5. The must be brutal at night given the lengths and number of station stops and/or slow curves: : 1.83 hours (60 stops) : 1.47 hours (46 stops) : 1.78 hours (58 stops) : 1.48 hours (44 stops) I took a look at a few other nighttime routes and surprisingly there were some other rivals for duration/number of stops even though they had long express runs. In case of express-to-local service changes, they might actually be the absolute worse trips: : 1.63 hours (40 stops) : 1.78 hours (54 stops) The are probably the best if you just want to bounce between terminals quickly and want to avoid getting snagged by delays mid-route. Something about bathroom breaks and such? : 0.40 hours (8 stops) : 0.20 hours (5 stops) : 0.42 hours (12 stops) : 0.53 hours (10 stops) (42 Street Shuttle): 0.03 hours (1 stop) (Franklin Avenue Shuttle): 0.12 hours (3 stops) (Rockaway Beach Shuttle): 0.13 hours (4 stops)
  6. All the routes you mentioned can basically turn around without proceeding beyond the terminal. I’m not sure about the , but it’s technically possible to just use the middle tracks and switches east of 169 Street. Aside from the , , , , , and , I believe the other routes that might share the problem are: , , , , , , , , and . I can confirm that the and seems to be favorite nesting routes for the homeless. Oddly, I’ve never seen any on the .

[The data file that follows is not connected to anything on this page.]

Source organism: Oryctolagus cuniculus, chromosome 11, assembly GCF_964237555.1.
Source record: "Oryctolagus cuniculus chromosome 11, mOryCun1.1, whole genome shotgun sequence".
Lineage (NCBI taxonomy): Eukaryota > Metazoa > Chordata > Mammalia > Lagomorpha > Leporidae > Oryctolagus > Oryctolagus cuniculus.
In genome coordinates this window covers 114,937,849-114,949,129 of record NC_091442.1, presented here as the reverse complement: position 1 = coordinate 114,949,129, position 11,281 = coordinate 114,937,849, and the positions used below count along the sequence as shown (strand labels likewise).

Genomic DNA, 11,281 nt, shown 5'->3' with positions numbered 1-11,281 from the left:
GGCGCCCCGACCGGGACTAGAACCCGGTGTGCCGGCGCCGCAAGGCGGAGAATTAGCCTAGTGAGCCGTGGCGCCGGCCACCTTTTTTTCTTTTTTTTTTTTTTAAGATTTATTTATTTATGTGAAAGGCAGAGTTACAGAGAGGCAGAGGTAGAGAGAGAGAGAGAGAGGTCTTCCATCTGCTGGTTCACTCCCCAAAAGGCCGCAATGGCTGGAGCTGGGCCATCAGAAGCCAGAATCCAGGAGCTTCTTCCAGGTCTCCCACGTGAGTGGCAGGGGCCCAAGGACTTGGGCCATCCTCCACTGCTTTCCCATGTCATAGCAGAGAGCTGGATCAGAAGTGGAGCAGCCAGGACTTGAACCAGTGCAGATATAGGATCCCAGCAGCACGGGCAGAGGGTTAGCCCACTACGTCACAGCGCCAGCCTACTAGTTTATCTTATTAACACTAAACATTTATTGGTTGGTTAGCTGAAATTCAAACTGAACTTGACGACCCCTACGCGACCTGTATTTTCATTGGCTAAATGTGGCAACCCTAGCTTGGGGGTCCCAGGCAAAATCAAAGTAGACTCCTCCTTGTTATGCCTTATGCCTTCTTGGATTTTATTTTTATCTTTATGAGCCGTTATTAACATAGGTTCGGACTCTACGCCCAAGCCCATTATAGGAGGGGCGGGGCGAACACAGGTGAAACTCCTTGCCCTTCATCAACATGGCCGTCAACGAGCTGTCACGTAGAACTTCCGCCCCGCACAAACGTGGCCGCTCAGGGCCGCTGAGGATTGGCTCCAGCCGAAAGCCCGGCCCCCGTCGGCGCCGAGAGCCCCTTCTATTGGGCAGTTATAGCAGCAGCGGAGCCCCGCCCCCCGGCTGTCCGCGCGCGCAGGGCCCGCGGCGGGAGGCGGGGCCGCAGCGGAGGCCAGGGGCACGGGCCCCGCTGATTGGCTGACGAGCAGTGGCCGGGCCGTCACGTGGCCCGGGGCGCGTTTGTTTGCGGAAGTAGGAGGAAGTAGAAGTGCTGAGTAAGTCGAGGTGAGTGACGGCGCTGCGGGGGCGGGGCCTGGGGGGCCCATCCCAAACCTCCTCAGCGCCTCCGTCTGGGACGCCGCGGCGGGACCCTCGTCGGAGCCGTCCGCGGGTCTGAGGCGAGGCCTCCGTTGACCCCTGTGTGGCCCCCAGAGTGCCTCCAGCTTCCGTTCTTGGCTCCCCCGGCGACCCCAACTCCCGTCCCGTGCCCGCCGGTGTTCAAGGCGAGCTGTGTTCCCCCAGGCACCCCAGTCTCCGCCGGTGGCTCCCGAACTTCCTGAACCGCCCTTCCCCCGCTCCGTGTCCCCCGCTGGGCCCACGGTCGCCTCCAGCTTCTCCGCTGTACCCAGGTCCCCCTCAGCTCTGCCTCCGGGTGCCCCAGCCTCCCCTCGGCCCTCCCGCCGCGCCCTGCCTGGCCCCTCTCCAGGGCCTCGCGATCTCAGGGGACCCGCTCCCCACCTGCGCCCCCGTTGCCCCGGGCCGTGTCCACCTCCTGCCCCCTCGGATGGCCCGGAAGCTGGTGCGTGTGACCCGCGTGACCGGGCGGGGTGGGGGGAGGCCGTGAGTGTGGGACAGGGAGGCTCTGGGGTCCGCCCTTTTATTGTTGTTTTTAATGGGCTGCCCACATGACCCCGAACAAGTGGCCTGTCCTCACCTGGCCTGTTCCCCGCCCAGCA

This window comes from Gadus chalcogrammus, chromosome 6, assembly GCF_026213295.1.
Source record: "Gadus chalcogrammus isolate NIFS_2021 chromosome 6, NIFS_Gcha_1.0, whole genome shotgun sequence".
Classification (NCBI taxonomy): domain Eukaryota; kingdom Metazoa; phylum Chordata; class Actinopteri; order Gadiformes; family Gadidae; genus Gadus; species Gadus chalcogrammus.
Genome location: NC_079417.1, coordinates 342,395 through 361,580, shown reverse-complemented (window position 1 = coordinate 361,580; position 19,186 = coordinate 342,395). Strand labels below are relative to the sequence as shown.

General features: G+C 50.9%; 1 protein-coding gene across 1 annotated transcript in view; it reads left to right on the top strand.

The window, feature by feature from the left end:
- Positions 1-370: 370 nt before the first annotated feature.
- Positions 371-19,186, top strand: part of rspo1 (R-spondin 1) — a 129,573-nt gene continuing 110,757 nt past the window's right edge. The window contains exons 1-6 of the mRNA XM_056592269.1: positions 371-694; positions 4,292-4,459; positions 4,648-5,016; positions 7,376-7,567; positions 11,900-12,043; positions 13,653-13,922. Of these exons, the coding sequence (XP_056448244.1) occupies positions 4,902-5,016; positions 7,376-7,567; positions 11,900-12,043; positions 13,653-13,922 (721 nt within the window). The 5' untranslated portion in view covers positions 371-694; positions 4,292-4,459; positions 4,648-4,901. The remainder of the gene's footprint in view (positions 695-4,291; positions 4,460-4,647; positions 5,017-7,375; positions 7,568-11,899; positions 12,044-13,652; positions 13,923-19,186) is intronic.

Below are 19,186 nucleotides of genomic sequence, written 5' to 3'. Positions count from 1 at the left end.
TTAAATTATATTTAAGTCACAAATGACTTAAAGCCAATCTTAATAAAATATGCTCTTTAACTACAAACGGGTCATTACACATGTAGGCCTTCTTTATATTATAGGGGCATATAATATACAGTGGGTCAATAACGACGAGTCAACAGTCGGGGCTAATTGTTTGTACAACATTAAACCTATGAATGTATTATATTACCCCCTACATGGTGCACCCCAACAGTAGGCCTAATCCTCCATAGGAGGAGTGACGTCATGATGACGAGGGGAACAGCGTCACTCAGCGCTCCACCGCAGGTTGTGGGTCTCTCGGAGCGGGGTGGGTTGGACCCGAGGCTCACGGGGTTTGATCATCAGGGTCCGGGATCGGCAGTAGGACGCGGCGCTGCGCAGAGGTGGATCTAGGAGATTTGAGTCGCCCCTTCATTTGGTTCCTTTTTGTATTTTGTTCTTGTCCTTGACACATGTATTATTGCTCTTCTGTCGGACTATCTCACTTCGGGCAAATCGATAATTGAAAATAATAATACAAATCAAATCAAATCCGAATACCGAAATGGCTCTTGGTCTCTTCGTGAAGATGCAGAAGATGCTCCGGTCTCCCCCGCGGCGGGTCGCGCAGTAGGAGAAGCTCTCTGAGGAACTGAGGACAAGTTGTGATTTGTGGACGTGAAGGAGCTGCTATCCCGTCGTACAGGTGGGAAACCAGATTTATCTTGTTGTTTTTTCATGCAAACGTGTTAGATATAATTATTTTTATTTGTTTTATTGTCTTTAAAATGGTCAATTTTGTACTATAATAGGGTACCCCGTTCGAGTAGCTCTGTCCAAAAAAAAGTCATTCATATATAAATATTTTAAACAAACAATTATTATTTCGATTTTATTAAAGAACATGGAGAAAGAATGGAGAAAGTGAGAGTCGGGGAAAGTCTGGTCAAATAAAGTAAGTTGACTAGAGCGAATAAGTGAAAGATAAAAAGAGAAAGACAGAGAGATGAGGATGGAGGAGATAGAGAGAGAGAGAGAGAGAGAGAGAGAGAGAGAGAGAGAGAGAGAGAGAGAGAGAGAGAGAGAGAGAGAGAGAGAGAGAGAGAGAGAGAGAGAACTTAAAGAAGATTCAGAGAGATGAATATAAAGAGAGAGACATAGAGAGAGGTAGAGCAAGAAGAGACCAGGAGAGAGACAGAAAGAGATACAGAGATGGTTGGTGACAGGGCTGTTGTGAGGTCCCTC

7. Did that only become a problem after the started terminating at Whitehall Street instead of 36 Street?
  8. There’s one way to know if it works without implementing your idea: see what the situation is like on the . The must proceed beyond the station at both of its terminals to turn back. The (when the is also running), , , , , , , , (Rockaway Shuttle), do that only at one end. Am I missing anything else? Do the mentioned trains have less of a homeless problem than the ones that just turn around while platformed at the terminal?
  9. It could be easy or hard depending on the person. An infamous someone has been doing it for the past 4 years and is still going strong.
  10. The second stop is Breezy Point. (Seriously, I can see it from the beach.)
  11. That’s the idea really—to save money by cutting service. The -to- transition worked out really well only because it also happened to be a net benefit to the ridership while taking nothing away from the former ridership other than the 2 Avenue stop.
  12. That is strange since the MTA websites states: But there is work ongoing that is forcing trains to skip 49 Street. Here’s probably the real reason: The would serve to reduce the wait time for and passengers continuing their trip to/from Coney Island.
  13. Interesting. I was going to comment on the dearth of East River routes connecting Manhattan and Brooklyn. The as the only local option is kind of limiting (no pun intended). It’s an interesting routing reminiscent of the IRT plan to route its Brooklyn subway over the Manhattan Bridge.